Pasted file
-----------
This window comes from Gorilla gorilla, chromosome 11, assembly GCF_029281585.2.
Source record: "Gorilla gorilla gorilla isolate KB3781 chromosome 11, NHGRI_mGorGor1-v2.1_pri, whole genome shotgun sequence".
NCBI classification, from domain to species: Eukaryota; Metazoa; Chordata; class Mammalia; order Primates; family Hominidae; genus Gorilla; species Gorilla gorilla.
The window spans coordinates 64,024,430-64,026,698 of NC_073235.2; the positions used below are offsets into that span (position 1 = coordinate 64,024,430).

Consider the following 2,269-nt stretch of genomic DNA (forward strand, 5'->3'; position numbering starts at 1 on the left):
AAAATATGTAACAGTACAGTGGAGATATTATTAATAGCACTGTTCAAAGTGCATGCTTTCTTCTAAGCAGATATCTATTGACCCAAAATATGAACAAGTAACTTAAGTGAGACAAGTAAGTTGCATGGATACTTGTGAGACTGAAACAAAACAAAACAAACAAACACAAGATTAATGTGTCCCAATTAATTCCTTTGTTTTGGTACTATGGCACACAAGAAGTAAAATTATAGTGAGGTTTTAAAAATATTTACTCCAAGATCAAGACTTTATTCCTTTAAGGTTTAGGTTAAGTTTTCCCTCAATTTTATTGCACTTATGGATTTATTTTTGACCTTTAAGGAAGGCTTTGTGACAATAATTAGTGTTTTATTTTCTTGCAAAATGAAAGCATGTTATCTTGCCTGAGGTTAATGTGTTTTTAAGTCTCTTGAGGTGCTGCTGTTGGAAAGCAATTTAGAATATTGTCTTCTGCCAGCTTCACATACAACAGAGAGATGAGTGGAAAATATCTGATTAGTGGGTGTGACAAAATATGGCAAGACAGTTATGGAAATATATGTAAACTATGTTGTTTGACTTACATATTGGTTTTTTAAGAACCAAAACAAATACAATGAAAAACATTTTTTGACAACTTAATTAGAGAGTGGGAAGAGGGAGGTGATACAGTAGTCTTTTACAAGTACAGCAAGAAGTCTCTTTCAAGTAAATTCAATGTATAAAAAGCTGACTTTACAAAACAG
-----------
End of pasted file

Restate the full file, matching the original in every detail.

This window comes from Gorilla gorilla, chromosome 11, assembly GCF_029281585.2.
Source record: "Gorilla gorilla gorilla isolate KB3781 chromosome 11, NHGRI_mGorGor1-v2.1_pri, whole genome shotgun sequence".
NCBI classification, from domain to species: Eukaryota; Metazoa; Chordata; class Mammalia; order Primates; family Hominidae; genus Gorilla; species Gorilla gorilla.
The window spans coordinates 64,024,430-64,026,698 of NC_073235.2; the positions used below are offsets into that span (position 1 = coordinate 64,024,430).

Consider the following 2,269-nt stretch of genomic DNA (forward strand, 5'->3'; position numbering starts at 1 on the left):
AAAATATGTAACAGTACAGTGGAGATATTATTAATAGCACTGTTCAAAGTGCATGCTTTCTTCTAAGCAGATATCTATTGACCCAAAATATGAACAAGTAACTTAAGTGAGACAAGTAAGTTGCATGGATACTTGTGAGACTGAAACAAAACAAAACAAACAAACACAAGATTAATGTGTCCCAATTAATTCCTTTGTTTTGGTACTATGGCACACAAGAAGTAAAATTATAGTGAGGTTTTAAAAATATTTACTCCAAGATCAAGACTTTATTCCTTTAAGGTTTAGGTTAAGTTTTCCCTCAATTTTATTGCACTTATGGATTTATTTTTGACCTTTAAGGAAGGCTTTGTGACAATAATTAGTGTTTTATTTTCTTGCAAAATGAAAGCATGTTATCTTGCCTGAGGTTAATGTGTTTTTAAGTCTCTTGAGGTGCTGCTGTTGGAAAGCAATTTAGAATATTGTCTTCTGCCAGCTTCACATACAACAGAGAGATGAGTGGAAAATATCTGATTAGTGGGTGTGACAAAATATGGCAAGACAGTTATGGAAATATATGTAAACTATGTTGTTTGACTTACATATTGGTTTTTTAAGAACCAAAACAAATACAATGAAAAACATTTTTTGACAACTTAATTAGAGAGTGGGAAGAGGGAGGTGATACAGTAGTCTTTTACAAGTACAGCAAGAAGTCTCTTTCAAGTAAATTCAATGTATAAAAAGCTGACTTTACAAAACAG